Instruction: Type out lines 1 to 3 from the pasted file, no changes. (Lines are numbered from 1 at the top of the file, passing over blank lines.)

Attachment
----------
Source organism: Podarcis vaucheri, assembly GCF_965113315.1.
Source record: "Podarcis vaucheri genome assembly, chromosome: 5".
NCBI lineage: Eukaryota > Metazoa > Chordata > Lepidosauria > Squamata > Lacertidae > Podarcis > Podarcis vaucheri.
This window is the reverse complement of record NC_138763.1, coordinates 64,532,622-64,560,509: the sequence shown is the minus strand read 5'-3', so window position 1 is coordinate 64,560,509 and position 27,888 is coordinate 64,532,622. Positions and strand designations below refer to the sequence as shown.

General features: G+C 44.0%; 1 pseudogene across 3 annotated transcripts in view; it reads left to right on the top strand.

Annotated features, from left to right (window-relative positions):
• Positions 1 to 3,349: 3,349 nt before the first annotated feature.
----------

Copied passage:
Source organism: Podarcis vaucheri, assembly GCF_965113315.1.
Source record: "Podarcis vaucheri genome assembly, chromosome: 5".
NCBI lineage: Eukaryota > Metazoa > Chordata > Lepidosauria > Squamata > Lacertidae > Podarcis > Podarcis vaucheri.